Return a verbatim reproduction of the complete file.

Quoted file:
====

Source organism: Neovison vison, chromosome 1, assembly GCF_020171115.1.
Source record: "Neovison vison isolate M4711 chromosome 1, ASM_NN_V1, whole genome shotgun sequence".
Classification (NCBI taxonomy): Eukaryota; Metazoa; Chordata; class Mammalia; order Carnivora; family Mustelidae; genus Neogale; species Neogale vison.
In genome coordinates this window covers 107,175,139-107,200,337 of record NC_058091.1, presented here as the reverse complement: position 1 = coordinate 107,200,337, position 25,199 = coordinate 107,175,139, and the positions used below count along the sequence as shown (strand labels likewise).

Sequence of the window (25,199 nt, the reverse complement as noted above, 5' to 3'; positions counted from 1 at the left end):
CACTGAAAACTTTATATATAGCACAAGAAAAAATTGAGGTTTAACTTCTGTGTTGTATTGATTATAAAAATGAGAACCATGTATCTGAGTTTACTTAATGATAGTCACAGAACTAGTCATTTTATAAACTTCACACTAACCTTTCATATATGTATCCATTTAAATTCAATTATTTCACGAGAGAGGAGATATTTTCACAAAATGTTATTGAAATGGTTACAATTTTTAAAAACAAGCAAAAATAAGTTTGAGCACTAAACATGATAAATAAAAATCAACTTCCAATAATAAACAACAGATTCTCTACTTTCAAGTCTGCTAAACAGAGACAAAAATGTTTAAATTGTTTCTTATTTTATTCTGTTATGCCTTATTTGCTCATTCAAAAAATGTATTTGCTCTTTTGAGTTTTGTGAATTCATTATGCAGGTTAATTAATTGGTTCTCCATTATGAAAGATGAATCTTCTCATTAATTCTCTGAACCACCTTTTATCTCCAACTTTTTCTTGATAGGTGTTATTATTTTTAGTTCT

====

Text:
Source organism: Neovison vison, chromosome 1, assembly GCF_020171115.1.
Source record: "Neovison vison isolate M4711 chromosome 1, ASM_NN_V1, whole genome shotgun sequence".
Classification (NCBI taxonomy): Eukaryota; Metazoa; Chordata; class Mammalia; order Carnivora; family Mustelidae; genus Neogale; species Neogale vison.
In genome coordinates this window covers 107,175,139-107,200,337 of record NC_058091.1, presented here as the reverse complement: position 1 = coordinate 107,200,337, position 25,199 = coordinate 107,175,139, and the positions used below count along the sequence as shown (strand labels likewise).

Sequence of the window (25,199 nt, the reverse complement as noted above, 5' to 3'; positions counted from 1 at the left end):
CACTGAAAACTTTATATATAGCACAAGAAAAAATTGAGGTTTAACTTCTGTGTTGTATTGATTATAAAAATGAGAACCATGTATCTGAGTTTACTTAATGATAGTCACAGAACTAGTCATTTTATAAACTTCACACTAACCTTTCATATATGTATCCATTTAAATTCAATTATTTCACGAGAGAGGAGATATTTTCACAAAATGTTATTGAAATGGTTACAATTTTTAAAAACAAGCAAAAATAAGTTTGAGCACTAAACATGATAAATAAAAATCAACTTCCAATAATAAACAACAGATTCTCTACTTTCAAGTCTGCTAAACAGAGACAAAAATGTTTAAATTGTTTCTTATTTTATTCTGTTATGCCTTATTTGCTCATTCAAAAAATGTATTTGCTCTTTTGAGTTTTGTGAATTCATTATGCAGGTTAATTAATTGGTTCTCCATTATGAAAGATGAATCTTCTCATTAATTCTCTGAACCACCTTTTATCTCCAACTTTTTCTTGATAGGTGTTATTATTTTTAGTTCT